Why You Need to Finally Face the Fear of Failure

From Jeff: This is a guest post by Tim Sinclair. Tim is a radio personality, author, speaker, and entrepreneur with a passion for compelling stories and ideas. His biggest dreams happen while mowing the lawn (or shoveling the driveway) at his home in Illinois. To see his latest project, click here.

A friend of mine said to me recently, “Tim, it seems like every time I turn around you’re succeeding at something.” I don’t say this to toot my own horn. I say this because it is completely NOT true.

Batter Photo
Photo credit: dcJohn (Creative Commons)

Truth be told, I fail a lot. Far more than most.

The majority of my ideas, my plans, and my dreams end up dying way before anybody knows about them. They usually die in my head. They sometimes die in my computer. And they occasionally die in the court of public opinion.

But, trust me: they die. Frequently.

I have had a few successes. But I have had a TON of failures. Businesses and books, auditions and adventures — I’ve come up short on all of them.

Despite the seemingly endless string of unfinished and unsuccessful projects, my goal has always been to live by this motto: I would much rather fail at greatness than succeed at mediocrity. (You can tweet that if you want.)

There is reason for hope

I take heart in the fact that:

  • Michael Jordan missed more than half of the shots he took.
  • Henry Ford went broke five times before finally starting Ford Motor Company.
  • Thomas Edison went through thousands of prototypes before finally inventing the light bulb.
  • Winston Churchill failed the sixth grade and lost every public election he entered until being elected Prime Minister of Great Britain at age 62.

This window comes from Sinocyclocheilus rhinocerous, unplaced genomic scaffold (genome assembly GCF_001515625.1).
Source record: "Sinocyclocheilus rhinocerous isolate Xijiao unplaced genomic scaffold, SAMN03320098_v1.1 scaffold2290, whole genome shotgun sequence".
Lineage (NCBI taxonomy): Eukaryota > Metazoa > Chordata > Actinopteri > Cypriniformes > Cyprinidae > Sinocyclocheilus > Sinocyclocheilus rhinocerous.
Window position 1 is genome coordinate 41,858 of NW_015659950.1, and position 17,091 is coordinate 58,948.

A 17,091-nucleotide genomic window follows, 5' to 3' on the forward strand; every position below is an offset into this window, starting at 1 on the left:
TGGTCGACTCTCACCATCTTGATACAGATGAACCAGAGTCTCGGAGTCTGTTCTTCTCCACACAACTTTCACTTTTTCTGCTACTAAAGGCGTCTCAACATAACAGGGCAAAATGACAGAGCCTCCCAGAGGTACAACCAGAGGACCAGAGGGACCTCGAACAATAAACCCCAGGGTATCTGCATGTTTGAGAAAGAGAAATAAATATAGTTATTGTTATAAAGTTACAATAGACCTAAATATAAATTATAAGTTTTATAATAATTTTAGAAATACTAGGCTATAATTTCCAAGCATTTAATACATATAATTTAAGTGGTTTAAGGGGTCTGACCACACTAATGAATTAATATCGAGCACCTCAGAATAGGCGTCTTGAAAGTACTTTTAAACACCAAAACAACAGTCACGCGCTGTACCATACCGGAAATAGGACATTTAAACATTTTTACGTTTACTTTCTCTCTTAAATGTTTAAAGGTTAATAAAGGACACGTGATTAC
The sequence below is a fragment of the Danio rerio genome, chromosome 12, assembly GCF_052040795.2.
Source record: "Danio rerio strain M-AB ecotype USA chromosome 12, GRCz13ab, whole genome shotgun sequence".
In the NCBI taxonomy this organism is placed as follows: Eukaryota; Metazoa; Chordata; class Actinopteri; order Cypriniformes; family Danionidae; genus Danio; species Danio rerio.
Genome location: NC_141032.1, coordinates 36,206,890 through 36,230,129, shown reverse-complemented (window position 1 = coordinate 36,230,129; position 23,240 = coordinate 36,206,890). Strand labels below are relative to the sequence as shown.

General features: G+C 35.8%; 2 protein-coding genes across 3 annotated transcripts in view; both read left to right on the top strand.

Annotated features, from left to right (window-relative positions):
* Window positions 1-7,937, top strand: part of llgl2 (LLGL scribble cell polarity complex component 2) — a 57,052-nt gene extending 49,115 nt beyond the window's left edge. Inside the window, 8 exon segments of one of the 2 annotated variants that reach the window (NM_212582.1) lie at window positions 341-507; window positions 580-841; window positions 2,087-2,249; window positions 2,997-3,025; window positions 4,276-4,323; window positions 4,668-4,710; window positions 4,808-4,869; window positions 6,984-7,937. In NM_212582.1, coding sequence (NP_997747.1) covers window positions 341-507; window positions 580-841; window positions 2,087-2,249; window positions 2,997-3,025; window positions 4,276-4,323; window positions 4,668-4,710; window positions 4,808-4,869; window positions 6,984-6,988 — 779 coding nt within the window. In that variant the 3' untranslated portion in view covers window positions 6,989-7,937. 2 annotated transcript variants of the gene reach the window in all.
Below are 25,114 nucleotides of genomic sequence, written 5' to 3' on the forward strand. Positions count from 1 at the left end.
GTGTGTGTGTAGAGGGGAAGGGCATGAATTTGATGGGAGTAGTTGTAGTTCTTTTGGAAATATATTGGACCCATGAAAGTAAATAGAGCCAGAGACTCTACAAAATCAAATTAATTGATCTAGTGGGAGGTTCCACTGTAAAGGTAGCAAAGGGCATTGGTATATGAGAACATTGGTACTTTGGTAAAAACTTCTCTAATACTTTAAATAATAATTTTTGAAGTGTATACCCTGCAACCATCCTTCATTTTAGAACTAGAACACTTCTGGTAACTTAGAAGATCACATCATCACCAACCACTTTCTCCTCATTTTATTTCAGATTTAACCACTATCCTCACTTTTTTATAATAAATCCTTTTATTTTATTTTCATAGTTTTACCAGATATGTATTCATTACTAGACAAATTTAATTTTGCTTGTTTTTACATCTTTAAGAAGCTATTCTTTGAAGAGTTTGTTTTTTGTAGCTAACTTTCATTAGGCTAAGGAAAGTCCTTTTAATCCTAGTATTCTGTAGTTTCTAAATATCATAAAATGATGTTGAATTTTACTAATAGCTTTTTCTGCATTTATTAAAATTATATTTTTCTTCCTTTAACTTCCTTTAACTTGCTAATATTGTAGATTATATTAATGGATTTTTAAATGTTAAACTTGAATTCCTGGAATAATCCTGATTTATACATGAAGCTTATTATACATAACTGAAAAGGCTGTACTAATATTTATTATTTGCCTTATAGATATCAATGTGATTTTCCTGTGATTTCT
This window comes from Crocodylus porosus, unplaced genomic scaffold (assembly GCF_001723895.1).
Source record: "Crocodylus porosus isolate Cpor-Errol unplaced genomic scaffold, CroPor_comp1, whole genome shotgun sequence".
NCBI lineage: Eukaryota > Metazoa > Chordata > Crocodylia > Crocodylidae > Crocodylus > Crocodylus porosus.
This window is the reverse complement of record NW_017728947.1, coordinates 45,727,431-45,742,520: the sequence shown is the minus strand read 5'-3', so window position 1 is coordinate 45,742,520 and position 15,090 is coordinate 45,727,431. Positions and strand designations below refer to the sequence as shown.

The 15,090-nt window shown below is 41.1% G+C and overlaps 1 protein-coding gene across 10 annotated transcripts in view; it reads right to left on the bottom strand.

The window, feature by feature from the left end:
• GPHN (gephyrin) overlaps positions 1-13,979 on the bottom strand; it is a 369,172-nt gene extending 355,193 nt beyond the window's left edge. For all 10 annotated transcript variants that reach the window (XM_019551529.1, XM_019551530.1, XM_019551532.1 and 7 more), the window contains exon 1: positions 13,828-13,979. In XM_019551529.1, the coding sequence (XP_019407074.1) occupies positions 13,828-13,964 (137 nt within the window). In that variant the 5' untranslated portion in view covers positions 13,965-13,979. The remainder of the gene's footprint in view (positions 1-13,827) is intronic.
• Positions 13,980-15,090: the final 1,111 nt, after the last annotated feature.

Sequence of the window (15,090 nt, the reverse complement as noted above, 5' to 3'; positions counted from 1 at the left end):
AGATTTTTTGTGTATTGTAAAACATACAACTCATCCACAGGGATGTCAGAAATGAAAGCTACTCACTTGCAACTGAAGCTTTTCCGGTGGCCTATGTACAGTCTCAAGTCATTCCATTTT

• John Grisham was rejected by 16 agents and 12 publishers before getting his first book deal.
  • Walt Disney, Steven Spielberg, Abraham Lincoln, Beethoven, and Babe Ruth failed countless times, too.

None of these people would have made history if they had been frozen by failure.

But what if my pessimism is right?

Unfortunately, the realist deep inside reminds me that for every Edison and Grisham and Spielberg story, there are a million other inventors and authors and directors working fast-food or retail because their idea didn’t stick.

Every creative, subconsciously, feels like their big idea should work, but that it probably won’t work. Taking the first step toward a dream feels like taking the first step toward your pessimism being proven right.

It’s fair to say these types of fears have derailed more scientific breakthroughs, revolutionary businesses, and great works of art than anything else in history.

How many best-selling books have never been written? How many blockbuster movies have never been made? How many vaccinations and antidotes and cures have never been found?

There’s something worse than failure

This month, I took a risk. I put a 10-year-old dream of mine out there for all to see, knowing full well that it could easily fail in spectacular fashion. I don’t want my dream to die, but I know it can’t possibly live if I never try.

So, I’m trying. Will it succeed? Maybe. Maybe not. But the fear of never knowing whether success was possible is far more intimidating than the prospect of failure.

I’m guessing you have a few hopes and dreams, too. You have a book to write, a business to start, a trip to take. You just haven’t done it yet for fear of the dream dying once you try.